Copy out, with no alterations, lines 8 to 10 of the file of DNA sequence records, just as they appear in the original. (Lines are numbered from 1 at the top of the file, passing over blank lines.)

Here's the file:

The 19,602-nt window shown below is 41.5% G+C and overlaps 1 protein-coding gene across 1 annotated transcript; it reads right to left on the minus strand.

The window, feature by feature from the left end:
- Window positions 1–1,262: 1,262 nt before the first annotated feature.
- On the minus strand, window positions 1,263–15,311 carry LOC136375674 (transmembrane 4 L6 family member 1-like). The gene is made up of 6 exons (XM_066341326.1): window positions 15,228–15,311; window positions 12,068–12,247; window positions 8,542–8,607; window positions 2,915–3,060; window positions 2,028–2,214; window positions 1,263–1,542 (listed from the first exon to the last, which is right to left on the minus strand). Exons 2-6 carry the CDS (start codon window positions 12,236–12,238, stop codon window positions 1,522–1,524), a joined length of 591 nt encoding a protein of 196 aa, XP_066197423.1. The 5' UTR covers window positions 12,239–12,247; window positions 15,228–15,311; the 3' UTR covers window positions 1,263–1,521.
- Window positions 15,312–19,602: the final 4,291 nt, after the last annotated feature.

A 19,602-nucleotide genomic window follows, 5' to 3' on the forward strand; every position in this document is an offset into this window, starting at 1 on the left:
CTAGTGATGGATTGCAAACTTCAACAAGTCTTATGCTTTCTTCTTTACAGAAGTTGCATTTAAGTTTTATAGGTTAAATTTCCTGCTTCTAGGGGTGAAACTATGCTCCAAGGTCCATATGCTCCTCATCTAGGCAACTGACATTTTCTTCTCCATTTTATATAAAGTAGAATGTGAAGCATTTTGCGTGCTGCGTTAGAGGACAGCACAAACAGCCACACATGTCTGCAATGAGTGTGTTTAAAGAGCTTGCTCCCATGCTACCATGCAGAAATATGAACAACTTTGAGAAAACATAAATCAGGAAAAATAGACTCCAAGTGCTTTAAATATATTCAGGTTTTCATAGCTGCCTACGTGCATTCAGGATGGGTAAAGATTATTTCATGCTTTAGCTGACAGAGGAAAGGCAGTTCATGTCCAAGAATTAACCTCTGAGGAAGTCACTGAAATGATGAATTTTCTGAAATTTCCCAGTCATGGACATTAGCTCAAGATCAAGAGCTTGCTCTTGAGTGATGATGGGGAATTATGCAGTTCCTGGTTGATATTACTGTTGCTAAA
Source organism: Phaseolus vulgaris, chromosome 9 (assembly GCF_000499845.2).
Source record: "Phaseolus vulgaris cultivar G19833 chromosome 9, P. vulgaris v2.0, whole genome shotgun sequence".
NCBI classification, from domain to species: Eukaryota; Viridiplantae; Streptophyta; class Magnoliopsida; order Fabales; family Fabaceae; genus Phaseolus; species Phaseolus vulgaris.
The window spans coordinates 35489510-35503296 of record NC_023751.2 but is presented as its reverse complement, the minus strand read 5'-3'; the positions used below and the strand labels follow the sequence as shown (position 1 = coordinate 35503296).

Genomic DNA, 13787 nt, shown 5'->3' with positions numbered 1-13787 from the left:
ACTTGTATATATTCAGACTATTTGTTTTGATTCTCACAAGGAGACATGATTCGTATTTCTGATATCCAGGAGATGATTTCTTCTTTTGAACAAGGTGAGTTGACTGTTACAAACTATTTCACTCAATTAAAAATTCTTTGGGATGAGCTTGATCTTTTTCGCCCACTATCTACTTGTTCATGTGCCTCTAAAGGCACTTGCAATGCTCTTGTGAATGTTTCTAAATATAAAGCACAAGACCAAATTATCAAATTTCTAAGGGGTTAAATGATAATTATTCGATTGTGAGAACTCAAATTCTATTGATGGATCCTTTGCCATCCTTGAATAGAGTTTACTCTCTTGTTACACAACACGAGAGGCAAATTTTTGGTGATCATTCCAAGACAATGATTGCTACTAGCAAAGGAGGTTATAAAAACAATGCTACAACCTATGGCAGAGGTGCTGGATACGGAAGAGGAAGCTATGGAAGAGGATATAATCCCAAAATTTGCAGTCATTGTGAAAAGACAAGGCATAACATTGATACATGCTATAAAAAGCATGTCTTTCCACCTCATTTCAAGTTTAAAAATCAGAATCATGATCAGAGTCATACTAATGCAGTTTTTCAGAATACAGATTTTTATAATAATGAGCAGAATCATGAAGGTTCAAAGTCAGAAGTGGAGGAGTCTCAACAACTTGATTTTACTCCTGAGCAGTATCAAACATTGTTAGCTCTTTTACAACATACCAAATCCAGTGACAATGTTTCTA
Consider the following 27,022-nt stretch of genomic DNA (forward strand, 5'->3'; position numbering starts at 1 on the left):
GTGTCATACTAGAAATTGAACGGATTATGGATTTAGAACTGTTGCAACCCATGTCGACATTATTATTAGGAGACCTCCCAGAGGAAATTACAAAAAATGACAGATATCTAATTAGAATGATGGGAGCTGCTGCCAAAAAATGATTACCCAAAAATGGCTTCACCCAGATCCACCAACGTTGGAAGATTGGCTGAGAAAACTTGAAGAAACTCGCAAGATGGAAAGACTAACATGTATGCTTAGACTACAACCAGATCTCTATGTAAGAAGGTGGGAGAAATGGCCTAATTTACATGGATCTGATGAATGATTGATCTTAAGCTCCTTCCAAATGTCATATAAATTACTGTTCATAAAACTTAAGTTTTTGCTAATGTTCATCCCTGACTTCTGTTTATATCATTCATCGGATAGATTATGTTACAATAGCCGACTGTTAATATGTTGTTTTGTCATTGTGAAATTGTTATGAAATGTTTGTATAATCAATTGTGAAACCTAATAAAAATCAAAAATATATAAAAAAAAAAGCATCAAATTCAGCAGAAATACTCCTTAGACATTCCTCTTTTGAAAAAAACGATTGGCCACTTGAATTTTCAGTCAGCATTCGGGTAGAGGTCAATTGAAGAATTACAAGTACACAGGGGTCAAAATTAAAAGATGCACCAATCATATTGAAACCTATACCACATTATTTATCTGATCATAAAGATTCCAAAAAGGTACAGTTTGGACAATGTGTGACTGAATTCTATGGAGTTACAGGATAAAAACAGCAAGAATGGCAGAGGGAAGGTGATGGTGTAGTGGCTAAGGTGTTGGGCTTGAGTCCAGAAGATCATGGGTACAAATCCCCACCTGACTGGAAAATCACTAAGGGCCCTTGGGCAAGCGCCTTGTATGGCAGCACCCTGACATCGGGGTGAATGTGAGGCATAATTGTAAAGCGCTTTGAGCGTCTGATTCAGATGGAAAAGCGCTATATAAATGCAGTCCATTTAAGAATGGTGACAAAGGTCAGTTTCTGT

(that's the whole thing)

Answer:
Source organism: Phaseolus vulgaris, chromosome 9 (assembly GCF_000499845.2).
Source record: "Phaseolus vulgaris cultivar G19833 chromosome 9, P. vulgaris v2.0, whole genome shotgun sequence".
NCBI classification, from domain to species: Eukaryota; Viridiplantae; Streptophyta; class Magnoliopsida; order Fabales; family Fabaceae; genus Phaseolus; species Phaseolus vulgaris.